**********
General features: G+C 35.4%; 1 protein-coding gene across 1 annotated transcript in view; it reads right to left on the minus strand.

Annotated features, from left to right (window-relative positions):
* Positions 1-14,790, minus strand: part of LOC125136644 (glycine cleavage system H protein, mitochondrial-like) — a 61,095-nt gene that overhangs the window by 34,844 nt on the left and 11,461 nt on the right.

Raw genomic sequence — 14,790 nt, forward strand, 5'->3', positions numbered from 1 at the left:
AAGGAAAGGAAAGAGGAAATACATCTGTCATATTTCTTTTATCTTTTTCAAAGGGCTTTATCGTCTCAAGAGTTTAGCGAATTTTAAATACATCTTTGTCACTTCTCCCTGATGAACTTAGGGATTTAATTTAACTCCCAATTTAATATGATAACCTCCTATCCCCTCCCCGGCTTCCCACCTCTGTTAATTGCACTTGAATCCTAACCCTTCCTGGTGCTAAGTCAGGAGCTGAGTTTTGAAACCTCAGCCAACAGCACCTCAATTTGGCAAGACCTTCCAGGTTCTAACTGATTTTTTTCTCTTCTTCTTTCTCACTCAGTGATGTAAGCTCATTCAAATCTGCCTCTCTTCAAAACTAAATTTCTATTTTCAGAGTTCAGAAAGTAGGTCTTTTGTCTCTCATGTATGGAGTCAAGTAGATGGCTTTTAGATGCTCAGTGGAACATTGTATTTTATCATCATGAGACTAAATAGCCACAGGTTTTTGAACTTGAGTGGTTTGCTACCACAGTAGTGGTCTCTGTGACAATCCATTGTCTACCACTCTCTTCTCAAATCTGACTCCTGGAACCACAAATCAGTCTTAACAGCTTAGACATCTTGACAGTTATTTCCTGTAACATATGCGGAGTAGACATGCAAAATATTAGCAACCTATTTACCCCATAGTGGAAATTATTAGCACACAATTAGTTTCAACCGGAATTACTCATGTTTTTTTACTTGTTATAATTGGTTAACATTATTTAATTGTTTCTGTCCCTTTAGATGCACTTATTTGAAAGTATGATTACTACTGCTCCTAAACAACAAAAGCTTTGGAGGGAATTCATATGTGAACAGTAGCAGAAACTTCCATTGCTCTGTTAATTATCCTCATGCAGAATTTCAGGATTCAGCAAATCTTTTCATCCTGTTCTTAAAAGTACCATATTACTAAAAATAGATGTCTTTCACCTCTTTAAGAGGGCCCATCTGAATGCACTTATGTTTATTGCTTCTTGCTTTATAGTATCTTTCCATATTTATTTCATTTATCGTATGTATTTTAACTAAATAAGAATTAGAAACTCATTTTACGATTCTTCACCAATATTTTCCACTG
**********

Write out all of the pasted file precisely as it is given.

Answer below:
General features: G+C 35.4%; 1 protein-coding gene across 1 annotated transcript in view; it reads right to left on the minus strand.

Annotated features, from left to right (window-relative positions):
* Positions 1-14,790, minus strand: part of LOC125136644 (glycine cleavage system H protein, mitochondrial-like) — a 61,095-nt gene that overhangs the window by 34,844 nt on the left and 11,461 nt on the right.

Raw genomic sequence — 14,790 nt, forward strand, 5'->3', positions numbered from 1 at the left:
AAGGAAAGGAAAGAGGAAATACATCTGTCATATTTCTTTTATCTTTTTCAAAGGGCTTTATCGTCTCAAGAGTTTAGCGAATTTTAAATACATCTTTGTCACTTCTCCCTGATGAACTTAGGGATTTAATTTAACTCCCAATTTAATATGATAACCTCCTATCCCCTCCCCGGCTTCCCACCTCTGTTAATTGCACTTGAATCCTAACCCTTCCTGGTGCTAAGTCAGGAGCTGAGTTTTGAAACCTCAGCCAACAGCACCTCAATTTGGCAAGACCTTCCAGGTTCTAACTGATTTTTTTCTCTTCTTCTTTCTCACTCAGTGATGTAAGCTCATTCAAATCTGCCTCTCTTCAAAACTAAATTTCTATTTTCAGAGTTCAGAAAGTAGGTCTTTTGTCTCTCATGTATGGAGTCAAGTAGATGGCTTTTAGATGCTCAGTGGAACATTGTATTTTATCATCATGAGACTAAATAGCCACAGGTTTTTGAACTTGAGTGGTTTGCTACCACAGTAGTGGTCTCTGTGACAATCCATTGTCTACCACTCTCTTCTCAAATCTGACTCCTGGAACCACAAATCAGTCTTAACAGCTTAGACATCTTGACAGTTATTTCCTGTAACATATGCGGAGTAGACATGCAAAATATTAGCAACCTATTTACCCCATAGTGGAAATTATTAGCACACAATTAGTTTCAACCGGAATTACTCATGTTTTTTTACTTGTTATAATTGGTTAACATTATTTAATTGTTTCTGTCCCTTTAGATGCACTTATTTGAAAGTATGATTACTACTGCTCCTAAACAACAAAAGCTTTGGAGGGAATTCATATGTGAACAGTAGCAGAAACTTCCATTGCTCTGTTAATTATCCTCATGCAGAATTTCAGGATTCAGCAAATCTTTTCATCCTGTTCTTAAAAGTACCATATTACTAAAAATAGATGTCTTTCACCTCTTTAAGAGGGCCCATCTGAATGCACTTATGTTTATTGCTTCTTGCTTTATAGTATCTTTCCATATTTATTTCATTTATCGTATGTATTTTAACTAAATAAGAATTAGAAACTCATTTTACGATTCTTCACCAATATTTTCCACTG